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Int. J. Environ. Res. Public Health 2014, 11(2), 2108-2124; doi:10.3390/ijerph110202108

Effects of Age, Season, Gender and Urban-Rural Status on Time-Activity: Canadian Human Activity Pattern Survey 2 (CHAPS 2)

1
Air Health Effects Assessment Division, Health Canada, 269 Laurier Ave West, PL 4903C, Ottawa, ON K1A 0K9, Canada
2
Population Studies Division, Health Canada, 445-757 West Hastings Street—Federal Tower, Vancouver, BC V6C 1A1, Canada
3
Population Studies Division, Health Canada, 50 Colombine Driveway, Tunney's Pasture, PL 0801A, Ottawa, ON K1A 0K9, Canada
4
Malatest & Associates, Ltd., 858 Pandora Ave, Victoria, BC V8W 1P4, Canada
*
Author to whom correspondence should be addressed.
Received: 19 November 2013 / Revised: 7 February 2014 / Accepted: 10 February 2014 / Published: 19 February 2014
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Abstract

Estimation of population exposure is a main component of human health risk assessment for environmental contaminants. Population-level exposure assessments require time-activity pattern distributions in relation to microenvironments where people spend their time. Societal trends may have influenced time-activity patterns since previous Canadian data were collected 15 years ago. The Canadian Human Activity Pattern Survey 2 (CHAPS 2) was a national survey conducted in 2010–2011 to collect time-activity information from Canadians of all ages. Five urban and two rural locations were sampled using telephone surveys. Infants and children, key groups in risk assessment activities, were over-sampled. Survey participants (n = 5,011) provided time-activity information in 24-hour recall diaries and responded to supplemental questionnaires concerning potential exposures to specific pollutants, dwelling characteristics, and socio-economic factors. Results indicated that a majority of the time was spent indoors (88.9%), most of which was indoors at home, with limited time spent outdoors (5.8%) or in a vehicle (5.3%). Season, age, gender and rurality were significant predictors of time activity patterns. Compared to earlier data, adults reported spending more time indoors at home and adolescents reported spending less time outdoors, which could be indicative of broader societal trends. These findings have potentially important implications for assessment of exposure and risk. The CHAPS 2 data also provide much larger sample sizes to allow for improved precision and are more representative of infants, children and rural residents.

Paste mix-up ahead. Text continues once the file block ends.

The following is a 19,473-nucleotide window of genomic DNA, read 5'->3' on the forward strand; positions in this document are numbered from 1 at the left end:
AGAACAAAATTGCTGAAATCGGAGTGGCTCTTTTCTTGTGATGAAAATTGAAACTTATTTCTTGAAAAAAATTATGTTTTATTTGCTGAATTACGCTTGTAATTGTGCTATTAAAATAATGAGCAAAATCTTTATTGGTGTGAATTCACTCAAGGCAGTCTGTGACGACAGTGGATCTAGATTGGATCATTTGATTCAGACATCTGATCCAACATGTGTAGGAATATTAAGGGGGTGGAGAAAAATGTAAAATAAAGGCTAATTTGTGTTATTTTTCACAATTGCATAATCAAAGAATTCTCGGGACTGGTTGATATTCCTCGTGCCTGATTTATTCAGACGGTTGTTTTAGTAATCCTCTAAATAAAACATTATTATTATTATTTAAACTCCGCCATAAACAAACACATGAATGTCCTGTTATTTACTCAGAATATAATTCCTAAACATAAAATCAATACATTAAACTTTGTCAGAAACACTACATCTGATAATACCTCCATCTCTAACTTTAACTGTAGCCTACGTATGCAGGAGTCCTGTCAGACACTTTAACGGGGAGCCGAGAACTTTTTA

Keywords: time-activity patterns; human exposure; population survey; exposure assessment; urban-rural time-activity patterns; human exposure; population survey; exposure assessment; urban-rural
This is an open access article distributed under the Creative Commons Attribution License (CC BY 3.0).

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MDPI and ACS Style

Matz, C.J.; Stieb, D.M.; Davis, K.; Egyed, M.; Rose, A.; Chou, B.; Brion, O. Effects of Age, Season, Gender and Urban-Rural Status on Time-Activity: Canadian Human Activity Pattern Survey 2 (CHAPS 2). Int. J. Environ. Res. Public Health 2014, 11, 2108-2124.

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Int. J. Environ. Res. Public Health EISSN 1660-4601 Published by MDPI AG, Basel, Switzerland RSS E-Mail Table of Contents Alert
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